QRP and Simple Wire Antennas
K1 Measured Performance on the 20 Meter Band

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My Station
Free Software
20 Meter Band

This is the band I have been using most often lately.  It has less QRM than 40m and is usually better performance than 40m.  I am very happy with the rigs performance on this band.  One problem that I had with the rig was on this band.  I had an intermittent "dead band" effect.  That is sometimes when I would turn on the rig 20m would be dead silent.  After some testing I was fairly convinced that I traced this back to a bad IF crystal.  I checked the solder joint on the crystal.   No problems.  I resolder it anyway.  The problem persisted.  I called Elecraft, they sent a new crystal and I have not had the problem sense.  I was real happy with the tech/product support.  Anyway.  Here's the data.


Output Power

I have included my test data for the maximum output power as a function of frequency from 14.000 MHz to 14.1600 MHz.  The results are really not that interesting in the sense that the output power is dead flat over the whole range.  At 6.0W maximum output power, the K1 is above the manufacture's advertised spec of 5.0W.  Actually, Elecraft says "Adjustable CW power output, nominally 0-5 watts or higher."  This rig lives up to that claim.  I am very happy with this result.

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Figure 1.  Maximum output power as a function of frequency for the 20 meter band.

Configuration for this test

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Figure 2.  Configuration used for the output power measurements.

I conducted this test using my SWR meter/power meter manufactured by Diesel to monitor the power.  I used my homebrew 50 ohm load.  I know that the 50 ohm load is good because I measured the return loss to be better than 20dB to 60MHz.

Just a quick note on measuring output power.  I have seen some reports of output power and there is sometimes comparison between output power into a 50ohm load and output power into an antenna.  The two measured output powers are usually different and often the result into the antenna is higher.  Now, I will give my two cents on this.  The measurement into the antenna is really the wrong way to do it, unless your antenna has extremely good SWR.  This is due to the fact that poor, or even pretty good SWR, will cause a larger voltage (voltage standing wave, hence VSWR) to be present at various points on the transmission line up to the antenna. This includes the coax between the rig and swr meter and everything up to the antenna.  Since most, if not all, swr meters measure a voltage, any increase due to SWR issues will cause a false reading.  Therefore, it is always best to measure output power into a know good 50 ohm load.  OK that is my two cents on this issue.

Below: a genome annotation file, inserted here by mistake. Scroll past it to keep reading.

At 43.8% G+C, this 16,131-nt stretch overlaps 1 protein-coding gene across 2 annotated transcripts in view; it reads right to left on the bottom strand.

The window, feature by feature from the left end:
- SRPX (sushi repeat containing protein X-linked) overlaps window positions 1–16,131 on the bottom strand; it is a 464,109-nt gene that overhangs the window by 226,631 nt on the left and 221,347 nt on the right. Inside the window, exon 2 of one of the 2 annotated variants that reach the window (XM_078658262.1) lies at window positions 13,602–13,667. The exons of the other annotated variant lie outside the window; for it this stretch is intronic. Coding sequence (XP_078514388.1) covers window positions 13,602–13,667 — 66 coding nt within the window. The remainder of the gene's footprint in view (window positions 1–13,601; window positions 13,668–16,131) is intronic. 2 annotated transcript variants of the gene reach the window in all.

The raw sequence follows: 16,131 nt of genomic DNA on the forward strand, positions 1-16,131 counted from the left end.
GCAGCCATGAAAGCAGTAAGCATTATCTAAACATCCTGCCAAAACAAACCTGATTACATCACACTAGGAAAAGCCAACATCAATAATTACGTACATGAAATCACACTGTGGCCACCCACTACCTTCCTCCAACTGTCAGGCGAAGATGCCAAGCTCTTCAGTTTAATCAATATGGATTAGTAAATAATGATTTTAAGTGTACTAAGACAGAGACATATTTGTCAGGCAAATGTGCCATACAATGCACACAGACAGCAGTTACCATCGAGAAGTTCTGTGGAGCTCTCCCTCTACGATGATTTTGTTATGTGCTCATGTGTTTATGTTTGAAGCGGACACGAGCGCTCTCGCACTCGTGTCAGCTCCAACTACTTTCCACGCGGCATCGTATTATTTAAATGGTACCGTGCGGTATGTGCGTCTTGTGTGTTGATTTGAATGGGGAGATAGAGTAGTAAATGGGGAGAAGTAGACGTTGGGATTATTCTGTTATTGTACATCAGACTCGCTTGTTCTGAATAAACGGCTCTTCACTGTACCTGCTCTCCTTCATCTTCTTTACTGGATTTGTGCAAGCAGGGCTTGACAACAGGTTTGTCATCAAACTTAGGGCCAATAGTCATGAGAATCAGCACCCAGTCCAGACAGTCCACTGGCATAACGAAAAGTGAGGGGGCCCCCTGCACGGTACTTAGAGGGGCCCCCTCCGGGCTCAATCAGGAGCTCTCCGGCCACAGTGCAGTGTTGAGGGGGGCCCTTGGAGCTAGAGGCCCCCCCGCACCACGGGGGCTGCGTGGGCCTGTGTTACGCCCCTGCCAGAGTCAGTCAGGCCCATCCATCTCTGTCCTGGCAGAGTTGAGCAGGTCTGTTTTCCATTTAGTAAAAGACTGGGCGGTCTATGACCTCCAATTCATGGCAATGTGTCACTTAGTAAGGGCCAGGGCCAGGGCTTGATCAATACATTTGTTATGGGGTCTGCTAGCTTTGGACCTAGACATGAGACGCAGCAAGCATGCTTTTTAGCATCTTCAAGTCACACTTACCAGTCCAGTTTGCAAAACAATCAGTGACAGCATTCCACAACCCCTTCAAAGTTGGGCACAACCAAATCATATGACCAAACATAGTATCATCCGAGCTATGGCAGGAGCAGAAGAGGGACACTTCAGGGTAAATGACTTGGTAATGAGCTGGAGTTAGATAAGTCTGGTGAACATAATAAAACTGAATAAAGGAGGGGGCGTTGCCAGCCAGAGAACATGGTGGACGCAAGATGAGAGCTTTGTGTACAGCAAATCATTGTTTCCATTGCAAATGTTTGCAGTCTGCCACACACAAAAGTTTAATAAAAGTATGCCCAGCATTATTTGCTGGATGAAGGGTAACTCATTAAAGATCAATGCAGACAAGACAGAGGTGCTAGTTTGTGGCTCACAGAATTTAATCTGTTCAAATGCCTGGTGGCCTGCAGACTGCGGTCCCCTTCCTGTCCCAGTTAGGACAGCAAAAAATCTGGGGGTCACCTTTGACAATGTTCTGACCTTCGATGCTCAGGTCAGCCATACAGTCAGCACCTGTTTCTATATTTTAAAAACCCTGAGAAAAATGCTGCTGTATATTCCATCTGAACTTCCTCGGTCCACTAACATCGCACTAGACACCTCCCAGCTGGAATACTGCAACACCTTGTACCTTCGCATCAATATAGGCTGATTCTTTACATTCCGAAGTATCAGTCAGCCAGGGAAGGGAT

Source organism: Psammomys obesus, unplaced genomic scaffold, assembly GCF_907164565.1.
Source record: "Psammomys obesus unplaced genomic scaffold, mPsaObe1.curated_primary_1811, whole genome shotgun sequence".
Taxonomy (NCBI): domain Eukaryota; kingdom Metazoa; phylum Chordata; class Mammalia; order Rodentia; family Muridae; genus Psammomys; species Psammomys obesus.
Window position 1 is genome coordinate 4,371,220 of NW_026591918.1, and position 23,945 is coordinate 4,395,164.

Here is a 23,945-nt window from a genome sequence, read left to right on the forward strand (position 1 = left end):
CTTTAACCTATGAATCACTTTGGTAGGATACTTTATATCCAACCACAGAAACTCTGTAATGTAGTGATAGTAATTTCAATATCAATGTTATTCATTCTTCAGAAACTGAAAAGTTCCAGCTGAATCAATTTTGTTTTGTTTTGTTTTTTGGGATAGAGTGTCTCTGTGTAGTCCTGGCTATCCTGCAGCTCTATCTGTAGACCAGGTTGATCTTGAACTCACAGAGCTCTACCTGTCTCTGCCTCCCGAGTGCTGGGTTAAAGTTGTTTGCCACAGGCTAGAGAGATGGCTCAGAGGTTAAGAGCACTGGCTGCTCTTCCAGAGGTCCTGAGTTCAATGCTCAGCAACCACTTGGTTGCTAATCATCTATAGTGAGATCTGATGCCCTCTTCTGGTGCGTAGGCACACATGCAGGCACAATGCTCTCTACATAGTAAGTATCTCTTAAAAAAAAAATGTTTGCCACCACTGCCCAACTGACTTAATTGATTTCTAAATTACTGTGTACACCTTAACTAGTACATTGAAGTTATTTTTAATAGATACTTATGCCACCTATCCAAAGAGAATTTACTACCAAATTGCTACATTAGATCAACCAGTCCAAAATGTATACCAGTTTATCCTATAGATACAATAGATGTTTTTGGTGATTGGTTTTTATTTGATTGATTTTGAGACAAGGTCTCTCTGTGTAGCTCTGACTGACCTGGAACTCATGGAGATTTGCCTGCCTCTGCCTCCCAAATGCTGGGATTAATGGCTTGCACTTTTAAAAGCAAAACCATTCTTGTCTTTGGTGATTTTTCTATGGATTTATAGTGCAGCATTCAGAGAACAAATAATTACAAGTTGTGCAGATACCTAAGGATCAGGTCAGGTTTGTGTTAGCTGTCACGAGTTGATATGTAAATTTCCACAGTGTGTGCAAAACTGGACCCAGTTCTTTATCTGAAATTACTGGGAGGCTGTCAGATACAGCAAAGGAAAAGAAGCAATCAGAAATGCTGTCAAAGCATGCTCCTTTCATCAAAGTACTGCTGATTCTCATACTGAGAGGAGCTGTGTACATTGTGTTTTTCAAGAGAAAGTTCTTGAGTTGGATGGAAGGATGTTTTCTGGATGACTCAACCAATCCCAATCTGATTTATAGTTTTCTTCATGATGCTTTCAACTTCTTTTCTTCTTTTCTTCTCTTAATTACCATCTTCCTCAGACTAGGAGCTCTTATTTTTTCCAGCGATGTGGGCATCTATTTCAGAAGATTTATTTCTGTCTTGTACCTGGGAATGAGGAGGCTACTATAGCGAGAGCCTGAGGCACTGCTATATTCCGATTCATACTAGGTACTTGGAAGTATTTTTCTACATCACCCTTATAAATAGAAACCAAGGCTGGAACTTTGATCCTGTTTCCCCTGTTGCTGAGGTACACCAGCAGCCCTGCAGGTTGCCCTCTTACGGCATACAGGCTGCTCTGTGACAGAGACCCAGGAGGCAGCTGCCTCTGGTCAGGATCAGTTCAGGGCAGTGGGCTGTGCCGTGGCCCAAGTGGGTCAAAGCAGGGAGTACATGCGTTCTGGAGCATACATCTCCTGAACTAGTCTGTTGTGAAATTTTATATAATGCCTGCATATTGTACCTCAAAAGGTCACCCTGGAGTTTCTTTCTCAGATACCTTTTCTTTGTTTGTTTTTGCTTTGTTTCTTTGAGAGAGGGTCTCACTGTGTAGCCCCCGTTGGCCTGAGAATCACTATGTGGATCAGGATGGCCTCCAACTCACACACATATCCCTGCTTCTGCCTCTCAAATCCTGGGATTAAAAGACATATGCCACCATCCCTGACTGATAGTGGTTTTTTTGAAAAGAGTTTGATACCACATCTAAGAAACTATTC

Maximum Tuning Range

The K1 is advertised to cover "up to 150Kz" My measured results are below.  As you can see the tuning range is well over the 150KHz soft spec.   This is another good result.

Minimum Frequency = 13.9913 MHz
Maximum Frequency = 14.1644 MHz
Tuning Range (Max Freq - Min Freq) = 173.1KHz


RIT tuning Range

I measured the RIT tuning range.  I know this is not a real big issue for some.  However, I do know that some DX stations like to work offset TX/RX.  This is when a wide RIT can be helpful.  Also, sometimes you get a contact where the other guy is off frequency by 1-2 KHz or more. This is very rare in my experience, but still happens.  Anyway the results are below.  The RIT range is about +/-4KHz.  This is typical for all four bands.

Minimum Frequency = 14.0164 MHz
Nominal (RIT off) Frequency = 14.0200 MHz
Maximum Frequency = 14.0242 MHz

RIT Lower Range =  3.6KHz
RIT Upper Range = 4.2KHz


Spectral Purity

The spectral purity of the transmitted signal was measured.  Though it may come as a surprise to some, when your transmitter is tuned to, let's say, 7.040 MHz and you transmit, you will generate a signal at 7.040MHz plus other spurious and harmonic signals at other frequencies.  Those spurious signals are not desired and in fact the level (or power level) of those undesired signals is controlled by FCC regulations.  This spectral purity test directly measures the output from the transmitter over a very broad frequency range so that one can immediately see what is actually being transmitted.  For instance, if you set your transmitter to 7.040MHz again and key it, it is likely that you will radiate some level of power at the harmonics.  Those harmonics are at 14.080, 21.120, 28.160 MHz and so on.  In addition, you may also be transmitting at other frequencies which are generated in the mixer stages, amplifiers and other non-linear elements in the transmitter.  The frequency of those components is determined by several factors one of them is the IF frequency.  These undesired signals are often called spurs which is short for spurious.

The tests on the K1 were conducted using an Advantest R3273 Spectrum Analyzer with a bandwidth of 100Hz to 26.5 GHz.  I know that that is way over the top as far as bandwidth overkill, but it was what I had available.  I had 48.2dB of attenuation between the K1 and the Advantest.

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Figure 3.  Narrow band spectral purity shows that all close in harmonics are greater than 55dB below the desired signal.  The vertical scale is 10dB/ and the horizontal scale starts at 13MHz and ends at 15MHz.  Also note that output power was set at maximum.

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Figure 4.  Wide band spectral purity plots shows that all wide band harmonics are greater than 50dB below the desired signal.  The vertical scale is 10dB/ and the horizontal scale starts at 0Hz and ends at 100MHz.  Also note that output power was set at maximum.


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